Nicole with Asad Butt, the Director of LearnLaunch
With an interest in business, we placed Nicole on a High School Internship followed by a College Internship.
Now that she completed her freshman year of college, we thought that she should gain exposure to what’s very current and exciting in the business world these days. Now that the concept of business startups has matured years beyond companies such as Facebook and Twitter, the business accelerator programs that foster these young companies are expanding rapidly on college campuses and cities around the world. One startup incubator in Boston is quite unique, its mission to help early-stage education technology companies bring their promising technology solutions successfully to market.
LearnLaunch provides seed funding, office space and mentorship for entrepreneurs who have been selected for their innovative ideas related to education technology. The culmination of their three-month program is the final presentation (Demo Day) to hundreds of angel investors and venture capitalists.
Words From Nicole’s Journal
In her journal, Nicole tells us what’s she’s been up to on her internship:
Conducted cohort interviews with the CEO’s about the program
Took notes from Cohort Pitches to Angel Investors
Created teacher and tech surveys, questionnaires, activities and flyer for Hackathon Event
Researched Edtech newsletters for relevant information
Organized Edtech Investments, company’s leads, contact list and cohort calendar
What has been the best part of your internship?
The best part of my internship has been doing work to prepare for all the events happening at LearnLaunchX, actually working at the events and meeting such a wide variety of business leaders and investors.
Can you describe a situation when you had to be a bit courageous during your internship?
After Demo Day, my boss wanted me to collect the cohort’s feedback about the event, as well as conduct interviews with them about their overall experience at LearnLaunchX. Since I didn’t know the participants very well yet, I was a little uncomfortable asking for their feedback about Demo Day. In addition, I had to create questions to ask the CEOs of each company about their thoughts on the program. I had never done anything like this before and I wasn’t sure what kind of questions to ask them because I didn’t know much about the program, but in spite of my reservations, it all went very smoothly.
Jon, a junior at Newton North High School, was a supervisor at a local tennis and squash club for the summer and wondered if he would be able to fit in an internship. We were able to establish a 3-day per week experience that was customized for his schedule.
We matched Jon to an early stage company in the messaging, communication and social media space. The Chief Technology officer and Co-founder wrote Jon’s letter of recommendation:
“Our enterprise is at the leading edge of technology, which matches well with Jon’s academic and professional interests. We were able to provide him with rapid-fire experience in business at the dead center of today’s challenges.
Jon’s ability to pick up new tasks and get stuff done was frankly amazing. He jumped right in and became part of the team, providing input to problems that we actually implemented.”
In his journal, Jon told us, “The more I worked as an intern, the more I became integrated into the actual world of a CEO. At one point, I gave him a suggestion from a different perspective and it turned out to work really well. I learned to be more confident and expressive with my own ideas.”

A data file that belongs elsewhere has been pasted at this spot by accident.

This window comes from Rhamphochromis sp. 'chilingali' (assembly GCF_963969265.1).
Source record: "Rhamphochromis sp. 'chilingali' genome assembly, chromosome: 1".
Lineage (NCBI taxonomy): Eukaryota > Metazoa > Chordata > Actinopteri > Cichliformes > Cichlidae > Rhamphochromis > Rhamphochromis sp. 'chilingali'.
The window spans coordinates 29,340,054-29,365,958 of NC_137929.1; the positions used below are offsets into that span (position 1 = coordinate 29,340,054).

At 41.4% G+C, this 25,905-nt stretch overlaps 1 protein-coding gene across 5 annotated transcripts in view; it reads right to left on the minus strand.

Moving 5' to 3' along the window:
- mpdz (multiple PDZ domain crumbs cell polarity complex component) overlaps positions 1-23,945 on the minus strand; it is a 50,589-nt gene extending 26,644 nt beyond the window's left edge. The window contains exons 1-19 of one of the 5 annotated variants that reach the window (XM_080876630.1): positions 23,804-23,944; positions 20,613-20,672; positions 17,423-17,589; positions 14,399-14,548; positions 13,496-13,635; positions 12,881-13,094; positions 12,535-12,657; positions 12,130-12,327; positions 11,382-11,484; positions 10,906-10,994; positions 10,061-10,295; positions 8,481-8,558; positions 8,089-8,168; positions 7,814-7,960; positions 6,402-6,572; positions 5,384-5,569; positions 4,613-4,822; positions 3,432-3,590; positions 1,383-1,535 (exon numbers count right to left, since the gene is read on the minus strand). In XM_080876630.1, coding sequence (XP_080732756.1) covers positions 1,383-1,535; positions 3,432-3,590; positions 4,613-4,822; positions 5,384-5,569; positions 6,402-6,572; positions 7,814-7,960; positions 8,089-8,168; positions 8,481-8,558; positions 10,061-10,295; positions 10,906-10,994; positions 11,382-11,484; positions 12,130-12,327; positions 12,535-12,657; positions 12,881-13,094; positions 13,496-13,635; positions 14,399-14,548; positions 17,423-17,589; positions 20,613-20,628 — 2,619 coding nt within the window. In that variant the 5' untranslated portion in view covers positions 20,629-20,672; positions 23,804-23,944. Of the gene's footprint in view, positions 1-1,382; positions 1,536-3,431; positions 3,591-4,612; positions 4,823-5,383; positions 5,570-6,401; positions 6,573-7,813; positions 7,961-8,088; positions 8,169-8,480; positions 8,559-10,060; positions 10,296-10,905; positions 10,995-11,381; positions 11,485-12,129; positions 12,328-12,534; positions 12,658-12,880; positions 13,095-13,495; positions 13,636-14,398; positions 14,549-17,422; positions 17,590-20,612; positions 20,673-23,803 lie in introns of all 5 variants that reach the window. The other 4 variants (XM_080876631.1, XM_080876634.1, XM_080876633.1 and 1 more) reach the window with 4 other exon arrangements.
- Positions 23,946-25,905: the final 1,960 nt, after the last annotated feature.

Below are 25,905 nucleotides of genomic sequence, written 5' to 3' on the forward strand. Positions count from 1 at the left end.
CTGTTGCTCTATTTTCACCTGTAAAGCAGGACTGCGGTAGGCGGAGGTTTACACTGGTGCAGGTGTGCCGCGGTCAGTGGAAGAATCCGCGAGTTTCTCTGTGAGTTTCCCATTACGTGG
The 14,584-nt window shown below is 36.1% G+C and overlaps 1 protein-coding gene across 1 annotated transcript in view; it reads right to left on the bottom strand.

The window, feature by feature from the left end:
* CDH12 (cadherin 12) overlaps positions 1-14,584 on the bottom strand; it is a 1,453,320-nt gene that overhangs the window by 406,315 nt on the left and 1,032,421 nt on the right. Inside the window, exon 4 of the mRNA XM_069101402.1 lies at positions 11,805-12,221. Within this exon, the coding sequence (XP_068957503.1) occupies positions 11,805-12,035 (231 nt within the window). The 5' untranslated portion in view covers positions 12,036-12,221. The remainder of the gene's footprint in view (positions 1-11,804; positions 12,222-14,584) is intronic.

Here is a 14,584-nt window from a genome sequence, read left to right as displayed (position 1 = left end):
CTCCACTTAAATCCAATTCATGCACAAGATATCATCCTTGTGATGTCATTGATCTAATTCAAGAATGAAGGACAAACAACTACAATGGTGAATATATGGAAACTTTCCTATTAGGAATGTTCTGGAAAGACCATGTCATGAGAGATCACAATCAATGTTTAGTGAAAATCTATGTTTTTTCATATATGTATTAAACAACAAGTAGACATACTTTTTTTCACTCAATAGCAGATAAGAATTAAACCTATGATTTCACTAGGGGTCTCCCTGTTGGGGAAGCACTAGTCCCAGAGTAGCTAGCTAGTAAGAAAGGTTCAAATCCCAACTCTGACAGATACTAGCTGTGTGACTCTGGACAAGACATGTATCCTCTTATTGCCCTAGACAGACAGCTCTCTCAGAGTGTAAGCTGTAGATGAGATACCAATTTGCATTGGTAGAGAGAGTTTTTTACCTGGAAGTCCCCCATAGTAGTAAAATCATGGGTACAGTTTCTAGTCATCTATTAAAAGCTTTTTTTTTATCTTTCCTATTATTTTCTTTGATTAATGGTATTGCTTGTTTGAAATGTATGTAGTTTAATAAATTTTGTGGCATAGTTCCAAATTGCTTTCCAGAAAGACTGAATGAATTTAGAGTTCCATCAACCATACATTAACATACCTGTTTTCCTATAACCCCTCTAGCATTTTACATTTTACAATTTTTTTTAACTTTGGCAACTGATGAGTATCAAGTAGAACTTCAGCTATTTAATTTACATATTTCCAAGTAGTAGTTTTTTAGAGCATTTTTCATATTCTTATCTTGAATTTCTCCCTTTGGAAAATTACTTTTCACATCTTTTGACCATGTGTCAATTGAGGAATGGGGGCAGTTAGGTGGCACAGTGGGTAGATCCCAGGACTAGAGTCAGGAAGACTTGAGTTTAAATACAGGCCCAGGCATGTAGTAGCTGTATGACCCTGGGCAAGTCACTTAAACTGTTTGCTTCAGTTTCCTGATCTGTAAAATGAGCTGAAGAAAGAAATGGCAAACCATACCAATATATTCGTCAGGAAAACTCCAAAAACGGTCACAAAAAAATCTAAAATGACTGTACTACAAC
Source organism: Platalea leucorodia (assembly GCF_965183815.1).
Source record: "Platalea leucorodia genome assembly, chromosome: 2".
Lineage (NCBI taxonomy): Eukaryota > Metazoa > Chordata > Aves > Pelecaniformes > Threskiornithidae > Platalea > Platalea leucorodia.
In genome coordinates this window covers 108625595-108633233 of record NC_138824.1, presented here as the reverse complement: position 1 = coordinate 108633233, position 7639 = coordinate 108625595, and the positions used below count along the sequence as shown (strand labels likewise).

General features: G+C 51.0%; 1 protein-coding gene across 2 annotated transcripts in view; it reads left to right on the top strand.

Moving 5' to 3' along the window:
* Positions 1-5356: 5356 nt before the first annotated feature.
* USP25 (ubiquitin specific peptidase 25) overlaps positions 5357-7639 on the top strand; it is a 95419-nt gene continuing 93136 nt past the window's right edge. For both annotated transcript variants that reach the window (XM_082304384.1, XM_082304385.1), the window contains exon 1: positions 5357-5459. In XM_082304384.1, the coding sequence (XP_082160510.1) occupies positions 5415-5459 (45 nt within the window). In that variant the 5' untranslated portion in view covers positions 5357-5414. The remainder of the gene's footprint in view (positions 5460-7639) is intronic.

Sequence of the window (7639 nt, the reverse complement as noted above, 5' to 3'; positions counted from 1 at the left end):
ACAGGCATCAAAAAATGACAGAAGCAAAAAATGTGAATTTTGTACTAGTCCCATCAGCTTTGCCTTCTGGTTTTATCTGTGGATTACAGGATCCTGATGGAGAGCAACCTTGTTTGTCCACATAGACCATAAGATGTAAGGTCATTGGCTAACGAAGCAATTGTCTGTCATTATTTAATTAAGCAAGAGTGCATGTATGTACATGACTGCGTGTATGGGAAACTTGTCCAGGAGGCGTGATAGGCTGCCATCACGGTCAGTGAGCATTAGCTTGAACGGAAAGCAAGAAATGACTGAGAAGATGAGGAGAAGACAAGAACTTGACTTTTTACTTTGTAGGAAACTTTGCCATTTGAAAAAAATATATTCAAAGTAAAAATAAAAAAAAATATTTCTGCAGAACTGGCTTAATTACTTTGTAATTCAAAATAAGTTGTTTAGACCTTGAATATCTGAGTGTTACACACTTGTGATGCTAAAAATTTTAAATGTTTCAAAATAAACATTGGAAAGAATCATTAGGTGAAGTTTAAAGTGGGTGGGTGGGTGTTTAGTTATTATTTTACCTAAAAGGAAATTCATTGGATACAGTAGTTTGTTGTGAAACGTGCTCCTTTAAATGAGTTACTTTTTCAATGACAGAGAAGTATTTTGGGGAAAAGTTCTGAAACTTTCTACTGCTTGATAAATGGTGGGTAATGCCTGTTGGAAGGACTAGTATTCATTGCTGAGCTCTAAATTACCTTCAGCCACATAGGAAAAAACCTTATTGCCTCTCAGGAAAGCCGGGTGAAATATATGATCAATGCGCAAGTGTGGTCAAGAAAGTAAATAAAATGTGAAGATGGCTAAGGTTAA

“An internship means an unparalleled opportunity to taste the professional world firsthand. It’s about actually experiencing an industry in its day-to-day function—rolling up your sleeves to take part. Interning doesn’t simply introduce you to discipline-specific skills: It can also be a major source of general inspiration. Working alongside your colleagues-for-a-season, you’re not just learning the ropes of a specific business; you’re studying how professionals got to where they are—what little decisions they made along the way, what setbacks momentarily stalled them and how they were overcome, what guiding vision has kept them centered.” – Dr. Carole Jabbawy
Tips for Success, Gained as an Intern
Take 16-year-old Kenta Nomoto, who interned with a Boston-based Ed-Tech Accelerator. Kenta found the experience hugely galvanizing, as he related in a journal entry reflecting on what he’d learned.
His biggest takeaway? “Motivation and passion” are the keys to success in any venture. “As I interacted with many of the startup CEOs,” he wrote, “I was fascinated by their passionate love for their company and [how] even through adversity, they strived to overcome those obstacles to stand out as a start-up company.”
Kenta was impressed by the dedication and vision of the entrepreneurs working to incubate their ideas into full-blown businesses. Observing the mentorship process, he gleaned valuable insight into how nascent CEOs produce comprehensive business plans and hone their pitches.
“The best part of my internship was being able to sit in on individual company meetings and take notes,” Kenta wrote. He participated in all aspects of the process, even conducting a little product-testing with an educational technology start-up that provides technological solutions for automatic assessments.
Kenta’s initial apprehensions about interning proved short-lived. “At first I was quite nervous, since I was the only high school student who was there as an intern,” he admitted, “but very quickly I began to feel comfortable.”
Kenta’s fulfilling time suggests the tremendous value intrinsic in any internship—whether or not you ultimately work in the particular industry. “Even if I do not end up as a startup CEO in the future, I recognized the importance of being motivated and passionate about what I do,” he wrote.